7. The trial Court found that under the terms of the mortgage if the mortgagor Waits for sixty years to redeem the mortgage, he will have to pay a sum of Rupees 20,000/- to redeem the mortgaged house. The mortgagee had an absolute right without any restriction to raise as costly a construction as he wished after demolishing the of house or to spend any sum on repairs as high an amount he wished and then for a number of years charge interest thereon at the rate of 24 per cent per annum. The onerous burden thus with which the mortgagor would be loaded because of the passage of time will be so oppressive that it Would defeat his right ever to get back the mortgaged house. There is evidence on record that the mortgagee spent a sum over Rs. 800/- in repairs and in raising new constructions. Upto the date of the suit a large sum would be accumulated as interest and if the mortgagor was required to wait for a further period of 13 or 14 years as under the terms the mortgage could only be redeemed after 1980 another large sum would be added towards the liability of the mortgagor. The recitals in the mortgage deed show that the old lady Smt. Butki was under a stress as she had to pay off the debt incurred by her son in meeting the funeral expenses of her husband and the unfortunate woman's son also died. These circumstances show that the debt was incurred by the mortgagor in an atmosphere of anxiety and oppression. There is nothing on record to show that the mortgagor had other properties and was otherwise in affluent circumstances. There is no escape thus from the circumstances that the onerous terms as to interest and giving absolute freedom to the mortgagee to incur unlimited expenses in repairs and constructions of the mortgaged house and the amount so spent was to carry heavy interest of 24 per cent per annum coupled with the condition that the mortgage was not redeemable before the expiry of 60 years and the mortgagor was liable to pay along with principal amount all other amounts spent by the mortgagee in repairs and constructions together with accumulated interest at an exorbitantly high rate before the mortgage could be redeemed show that the long period of 60 years stipulated under the mortgage deed was put in with the ulterior object of avoiding any possibility of redemption. I have no hesitation in holding that the terms in the mortgage deed were unconscionable and I agree with the view taken by the trial Judge and disagree with that of the appellate Judge. The facts in the case of Sarju Ram Baranawar v. Taji Bibi (supra) were almost similar to the facts and circumstances of the instant case. The Division Bench in that case held that the stipulation that the mortgage could not be redeemed for 49 years coupled with other stipulations amounted to a clog on the equity of redemption and did not prevent the mortgagor from redeeming the mortgage before the expiry of 49 years. The learned Judge of the lower appellate Court distinguished the ruling on the ground that in that case there was a further onerous stipulation as on the amount of taxes paid by the mortgagee for the house mortgaged the mortgagor was also required to pay an interest of 24 per cent per annum. The learned Judge of the Court below relied on another Division Bench decision of this Court in the case of Mst. Sabratan v. Dhanpat Gada-riya : AIR1933All70 where the learned Judges held that a stipulation that the mortgagee will remain in possession for a period of 60 years and the mortgage could not be redeemed before the expiry of that period, though the rate of interest was high, did not amount to a clog on the equity of redemption. The later Division Bench in : AIR1962All422 (Supra) noticed the said earlier Division Bench decision in : AIR1933All70 (Supra) and observed that:
'The view taken in the earlier case must give way to the Supreme Court decision in : 1SCR509 (Supra).'
8. In my judgment, the learned Judge of the Lower Appellate Court was bound to follow the later Division Bench decision of the High Court which held that the decision of the earlier Division Bench was no longeE good law in view of the decision of the Supreme Court. The attempt of the learned Judge of the Court below to distinguish the case of Sarju Ram Baranawar : AIR1962All422 on facts only because besides the common features in that case and in the instant case there was one more onerous condition in the case cited in respect of payment of tax and interest thereon appears to be devoid of any tenability and substance.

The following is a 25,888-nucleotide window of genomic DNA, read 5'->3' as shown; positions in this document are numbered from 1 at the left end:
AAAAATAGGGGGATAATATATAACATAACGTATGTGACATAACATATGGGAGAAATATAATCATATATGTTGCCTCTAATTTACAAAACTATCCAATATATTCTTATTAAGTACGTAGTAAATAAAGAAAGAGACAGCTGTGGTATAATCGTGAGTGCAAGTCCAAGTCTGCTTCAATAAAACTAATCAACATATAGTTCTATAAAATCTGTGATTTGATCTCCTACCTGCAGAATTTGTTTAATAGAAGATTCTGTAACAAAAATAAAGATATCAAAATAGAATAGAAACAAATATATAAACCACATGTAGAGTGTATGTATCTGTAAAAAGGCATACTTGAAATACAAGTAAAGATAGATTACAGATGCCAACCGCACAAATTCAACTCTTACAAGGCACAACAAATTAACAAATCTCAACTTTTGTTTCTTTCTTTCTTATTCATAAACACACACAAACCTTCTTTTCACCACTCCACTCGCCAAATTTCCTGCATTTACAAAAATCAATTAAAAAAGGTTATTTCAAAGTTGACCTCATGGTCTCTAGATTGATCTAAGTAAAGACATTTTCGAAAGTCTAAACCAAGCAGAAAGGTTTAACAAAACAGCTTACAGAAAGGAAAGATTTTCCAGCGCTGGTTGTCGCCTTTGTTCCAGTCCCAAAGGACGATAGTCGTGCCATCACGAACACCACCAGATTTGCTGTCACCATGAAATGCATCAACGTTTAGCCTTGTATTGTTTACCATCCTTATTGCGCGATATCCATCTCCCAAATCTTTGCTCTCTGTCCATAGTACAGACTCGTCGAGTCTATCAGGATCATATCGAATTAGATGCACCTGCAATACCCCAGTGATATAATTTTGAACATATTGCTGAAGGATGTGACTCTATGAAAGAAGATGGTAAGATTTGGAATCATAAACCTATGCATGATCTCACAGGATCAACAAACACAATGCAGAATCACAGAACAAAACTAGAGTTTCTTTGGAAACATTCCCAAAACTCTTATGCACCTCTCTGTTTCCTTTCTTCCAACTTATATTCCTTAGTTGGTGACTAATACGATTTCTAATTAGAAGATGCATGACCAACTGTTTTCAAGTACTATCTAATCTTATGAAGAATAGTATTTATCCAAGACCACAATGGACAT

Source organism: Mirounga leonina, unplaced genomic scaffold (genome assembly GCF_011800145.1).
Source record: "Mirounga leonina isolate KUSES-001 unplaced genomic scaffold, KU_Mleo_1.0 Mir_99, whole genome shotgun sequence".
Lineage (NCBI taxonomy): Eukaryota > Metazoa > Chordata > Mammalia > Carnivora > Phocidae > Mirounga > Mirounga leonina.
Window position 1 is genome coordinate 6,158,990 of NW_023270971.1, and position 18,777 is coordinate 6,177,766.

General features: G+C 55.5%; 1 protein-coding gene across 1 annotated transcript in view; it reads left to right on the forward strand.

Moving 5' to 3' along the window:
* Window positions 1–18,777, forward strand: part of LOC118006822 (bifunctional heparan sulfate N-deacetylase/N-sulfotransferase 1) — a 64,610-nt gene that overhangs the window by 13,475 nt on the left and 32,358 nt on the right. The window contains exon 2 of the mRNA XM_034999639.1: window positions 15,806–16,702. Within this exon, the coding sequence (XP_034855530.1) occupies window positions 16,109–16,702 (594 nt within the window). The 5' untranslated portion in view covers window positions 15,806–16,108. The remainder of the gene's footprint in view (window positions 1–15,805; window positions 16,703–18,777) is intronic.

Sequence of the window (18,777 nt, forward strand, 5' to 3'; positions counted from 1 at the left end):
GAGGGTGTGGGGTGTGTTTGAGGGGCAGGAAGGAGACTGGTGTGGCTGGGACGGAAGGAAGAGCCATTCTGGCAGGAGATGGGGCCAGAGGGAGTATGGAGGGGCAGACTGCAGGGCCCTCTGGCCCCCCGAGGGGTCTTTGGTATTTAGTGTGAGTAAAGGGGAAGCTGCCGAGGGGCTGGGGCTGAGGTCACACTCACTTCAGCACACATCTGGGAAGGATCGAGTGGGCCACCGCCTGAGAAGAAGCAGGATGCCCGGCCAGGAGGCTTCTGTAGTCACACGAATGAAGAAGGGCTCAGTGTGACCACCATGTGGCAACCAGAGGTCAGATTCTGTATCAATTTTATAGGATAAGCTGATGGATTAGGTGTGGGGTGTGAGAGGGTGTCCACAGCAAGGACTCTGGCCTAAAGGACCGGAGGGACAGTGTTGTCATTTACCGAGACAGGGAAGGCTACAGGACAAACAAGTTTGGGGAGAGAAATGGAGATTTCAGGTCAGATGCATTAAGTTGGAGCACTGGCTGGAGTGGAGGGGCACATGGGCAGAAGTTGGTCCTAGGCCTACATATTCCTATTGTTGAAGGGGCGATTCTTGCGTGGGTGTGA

9. It was strenuously urged by the learned Counsel for the defendant-respondents that a mere stipulation fixing a large period, before the expiry of which the right of redemption cannot be exercised, will not amount to a clog on the equity of redemption. I do not think there is any such general rule of law. If the other terms and conditions of the mortgage are fair and do not cause any oppressive burden on the mortgagor to exercise his right of redemption certainly mere length of time within which the right of redemption cannot be exercised will not amount to a clog but if the postponement of right of redemption for a long period is motivated to defeat the right of redemption the other terms being such that at the end of that period when the right to redeem arises an oppressive and onerous burden will be cast on the mortgagor considering his circumstances then the stipulation restricting the mortgagor's right to redeem for a long period will not prevent the mortgagor to redeem the mortgaged property before the expiry of the period fixed as such a stipulation and can always be avoided by the Court as amounting to a clog on the equity of redemption. In the case of Chandan Mal v. Saleraj Modi, J., put to himself a question that where the parties to a mortgage agreed to the postponement of a right of redemption being exercised for a period of 500 years could it be justly said that it was a reasonable period and then answered the question as follows:--
'I think not. The postponement of the right of redemption until very long periods has a tendency to considerably impede the exercise of the right of redemption at the actual time when it may be resorted to, if it does not actually destroy it, by the lapse of file intervening period.'
10. I respectfully share this view. The learned counsel for the respondents referred to many other decisions of the High Courts where postponement of a right of redemption for a period of 60 years or even more has not been held in India to amount to a clog on redemption and I am conscious of the weight those decisions carry. I feel bound by the decision of the Division Bench of this Court in : AIR1962All422 (Supra) and respectfully agree with the law declared therein. Here in the instant case the period of 60 years during which the right of redemption was postponed as stipulated in the mortgage deed, having been found accompanied with other conditions, which taken together with the postponement of the redemption, place such an impediment on the exercise of the right of redemption at the expiry of the fixed period that it would almost be impossible to exercise it The suit of the plaintiff, therefore, for the redemption of the mortgage Was not premature and he was entitled to maintain the suit
11. Another point that arises is that the court below in holding that the stipulation as to charge of interest at the rate of 24% per annum was not onerous has legally erred. The learned trial Judge reduced the interest to 12% per annum. I think he was right in doing so. The provisions of Usurious Loans Act apply to mortgage debts also.
12. For the reasons given above, I allow this appeal, set aside the judgment and decree of the lower appellate court and restore that of the Court of first instance with costs throughout